My copy (the Anthony Briggs translation), as you can see in the photo, is marked with tabs at monthly checkpoints. Should I lose track in all of the parts and chapters, at least I’ll know where to be when the next month rolls around! I have scrap paper for a bookmark (so I can take notes), and marking the notes section at the back of the book is my extensive character list. It includes the main families, other prominent characters, and important historical figures. I expected keeping track of the characters would be the toughest part of reading War and Peace for me, and I was partly right; it’s not as bad as I’d expected, but it still takes some work.
The history is the other piece that gets to me. I probably should have read several books on the appropriate historical events and figures prior to beginning War and Peace…but then I may never have gotten to the novel! Besides, there’s no way I would have learned everything I’d need to know to follow Tolstoy’s every political comment. Thankfully, the notes provided in my edition are quite helpful.
But what I really wanted to talk about today was how good Tolstoy is at expressing his characters. His characterizations are so effective that they help cement in my mind which character is which. Here, Tolstoy is describing the princess Helene, daughter of Prince Vasily, at a social gathering at Anna Pavlovna’s:
“The princess rested her round, bare arm on the little table and found it unnecessary to say anything. She smiled, and she waited. Sitting up straight throughout the viscount’s story, she glanced down occasionally either at her beautiful, round arm so casually draped across the table, or at her still lovelier bosom and the diamond necklace above it that kept needing adjustment. Several times she also adjusted the folds of her gown, and whenever the narrative made a strong impact on the audience she would glance across at Anna Pavlovna in order to imitate whatever expression she could see written on the maid of honour’s face before resuming her radiant smile.” (p. 14)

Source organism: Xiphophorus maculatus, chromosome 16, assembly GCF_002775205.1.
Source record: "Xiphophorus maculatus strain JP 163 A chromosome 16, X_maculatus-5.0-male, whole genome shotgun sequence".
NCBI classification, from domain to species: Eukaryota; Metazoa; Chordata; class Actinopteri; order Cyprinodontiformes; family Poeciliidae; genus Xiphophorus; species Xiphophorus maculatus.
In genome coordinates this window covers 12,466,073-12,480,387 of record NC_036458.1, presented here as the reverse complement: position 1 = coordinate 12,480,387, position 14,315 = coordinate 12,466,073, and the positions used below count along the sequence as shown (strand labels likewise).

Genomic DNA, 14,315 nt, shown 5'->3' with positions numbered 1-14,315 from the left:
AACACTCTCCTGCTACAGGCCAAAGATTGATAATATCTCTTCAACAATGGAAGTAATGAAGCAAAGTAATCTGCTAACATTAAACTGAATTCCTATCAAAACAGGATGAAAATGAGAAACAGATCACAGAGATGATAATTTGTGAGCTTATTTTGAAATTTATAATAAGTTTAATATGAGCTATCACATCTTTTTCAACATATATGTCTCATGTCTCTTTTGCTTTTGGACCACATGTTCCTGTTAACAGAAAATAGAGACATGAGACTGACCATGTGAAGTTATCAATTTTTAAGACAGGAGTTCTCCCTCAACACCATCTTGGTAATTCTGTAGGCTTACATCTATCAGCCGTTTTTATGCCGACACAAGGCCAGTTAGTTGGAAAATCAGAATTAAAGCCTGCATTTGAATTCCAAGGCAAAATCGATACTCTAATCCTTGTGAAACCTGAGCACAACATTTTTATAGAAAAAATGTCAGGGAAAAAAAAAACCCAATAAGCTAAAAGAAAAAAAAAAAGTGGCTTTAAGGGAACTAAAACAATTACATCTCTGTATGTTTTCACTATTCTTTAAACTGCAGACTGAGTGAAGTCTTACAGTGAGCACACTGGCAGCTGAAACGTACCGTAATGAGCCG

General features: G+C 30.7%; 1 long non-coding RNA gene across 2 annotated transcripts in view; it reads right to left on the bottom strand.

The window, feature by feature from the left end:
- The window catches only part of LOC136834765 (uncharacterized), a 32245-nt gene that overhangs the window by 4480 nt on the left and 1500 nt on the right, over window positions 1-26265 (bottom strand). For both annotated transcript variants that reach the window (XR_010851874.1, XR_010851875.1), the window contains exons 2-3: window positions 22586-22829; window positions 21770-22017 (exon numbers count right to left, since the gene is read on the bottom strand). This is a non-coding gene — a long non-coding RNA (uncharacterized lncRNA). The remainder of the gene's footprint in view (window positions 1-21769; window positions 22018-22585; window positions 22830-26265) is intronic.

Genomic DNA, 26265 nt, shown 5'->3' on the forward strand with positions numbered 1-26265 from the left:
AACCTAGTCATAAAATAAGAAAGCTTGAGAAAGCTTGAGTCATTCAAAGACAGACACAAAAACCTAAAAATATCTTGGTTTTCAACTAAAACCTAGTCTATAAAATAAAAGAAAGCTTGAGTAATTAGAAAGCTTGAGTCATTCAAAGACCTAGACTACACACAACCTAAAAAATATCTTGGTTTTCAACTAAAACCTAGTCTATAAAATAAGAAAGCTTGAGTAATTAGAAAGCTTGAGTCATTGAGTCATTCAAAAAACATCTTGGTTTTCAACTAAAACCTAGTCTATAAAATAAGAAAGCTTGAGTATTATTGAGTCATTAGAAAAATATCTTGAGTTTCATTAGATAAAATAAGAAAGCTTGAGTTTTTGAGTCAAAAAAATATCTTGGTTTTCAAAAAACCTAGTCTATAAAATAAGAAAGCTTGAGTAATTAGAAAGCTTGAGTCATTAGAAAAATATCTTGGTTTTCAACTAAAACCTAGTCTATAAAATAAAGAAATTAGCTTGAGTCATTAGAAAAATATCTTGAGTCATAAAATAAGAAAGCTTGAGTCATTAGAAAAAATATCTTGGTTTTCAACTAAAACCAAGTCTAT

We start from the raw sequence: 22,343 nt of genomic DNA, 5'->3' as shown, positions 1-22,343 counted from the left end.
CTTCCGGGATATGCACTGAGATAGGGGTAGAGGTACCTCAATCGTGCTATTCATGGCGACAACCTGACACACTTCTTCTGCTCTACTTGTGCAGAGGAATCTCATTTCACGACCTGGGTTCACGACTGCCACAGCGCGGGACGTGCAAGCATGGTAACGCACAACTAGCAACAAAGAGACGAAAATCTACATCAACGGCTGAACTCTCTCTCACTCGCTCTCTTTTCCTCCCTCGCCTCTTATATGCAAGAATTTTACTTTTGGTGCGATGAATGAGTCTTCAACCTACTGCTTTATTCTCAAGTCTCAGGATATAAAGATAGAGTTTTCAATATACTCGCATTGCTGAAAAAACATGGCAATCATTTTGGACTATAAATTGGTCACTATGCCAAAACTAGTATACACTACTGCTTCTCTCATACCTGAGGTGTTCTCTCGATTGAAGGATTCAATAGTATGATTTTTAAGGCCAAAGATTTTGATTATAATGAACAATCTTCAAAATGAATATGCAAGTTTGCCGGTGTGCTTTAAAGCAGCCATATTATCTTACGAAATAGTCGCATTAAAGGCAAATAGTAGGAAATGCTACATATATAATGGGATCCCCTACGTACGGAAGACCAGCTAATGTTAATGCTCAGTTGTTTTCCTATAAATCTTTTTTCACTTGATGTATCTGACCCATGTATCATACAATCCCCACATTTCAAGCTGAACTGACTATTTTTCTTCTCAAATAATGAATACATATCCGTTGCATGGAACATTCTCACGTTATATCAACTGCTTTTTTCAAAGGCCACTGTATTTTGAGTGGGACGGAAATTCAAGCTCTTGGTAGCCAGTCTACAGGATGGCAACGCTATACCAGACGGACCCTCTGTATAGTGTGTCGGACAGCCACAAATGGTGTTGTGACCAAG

Or this, from the party’s end, describing Pierre, son of Count Kirill:
“Pierre was ungainly, stout, quite tall and possessed of huge red hands. It was said of him that he had no idea how to enter a drawing-room and was worse still at withdrawing from one, or saying something nice as he left. He was also absent-minded. He stood up now, picked up a general’s nicely plumed three-cornered hat instead of his own, and held on to it, pulling at the feathers, until the general asked for it back. But all his absent-mindedness and his inability to enter a drawing-room or talk properly once inside it were redeemed by his expression of good-natured simplicity and modesty.” (p. 24)
From these brief sketches, I can imagine the two characters: she, beautiful but disengaged from the conversation around her; he, large, socially and physically awkward but well-meaning.
Tolstoy is also skilled at portraying the way in which characters relate to one another. For instance, in just a few sentences, he captures a scene at the Rostovs’ home:
“For a while nobody spoke. The countess was smiling pleasantly at her lady guest without disguising the fact that she would not be greatly put out if she were to get up and go. The visiting daughter was fidgeting with her gown and looking inquiringly at her mother when suddenly they all heard a racket from the next room as several boys and girls ran to the door, bumping into a chair and knocking it over with a bang, and a girl of thirteen dashed in with something tucked into her short muslin frock.” (p. 41)
I love the awkward silence, the countess’s expression, the daughter’s discomfort, and the rush of children; from Tolstoy’s words, the scene springs to life. And there have been many other bits like this one!
In short: I’m so glad I’ve decided to join this readalong!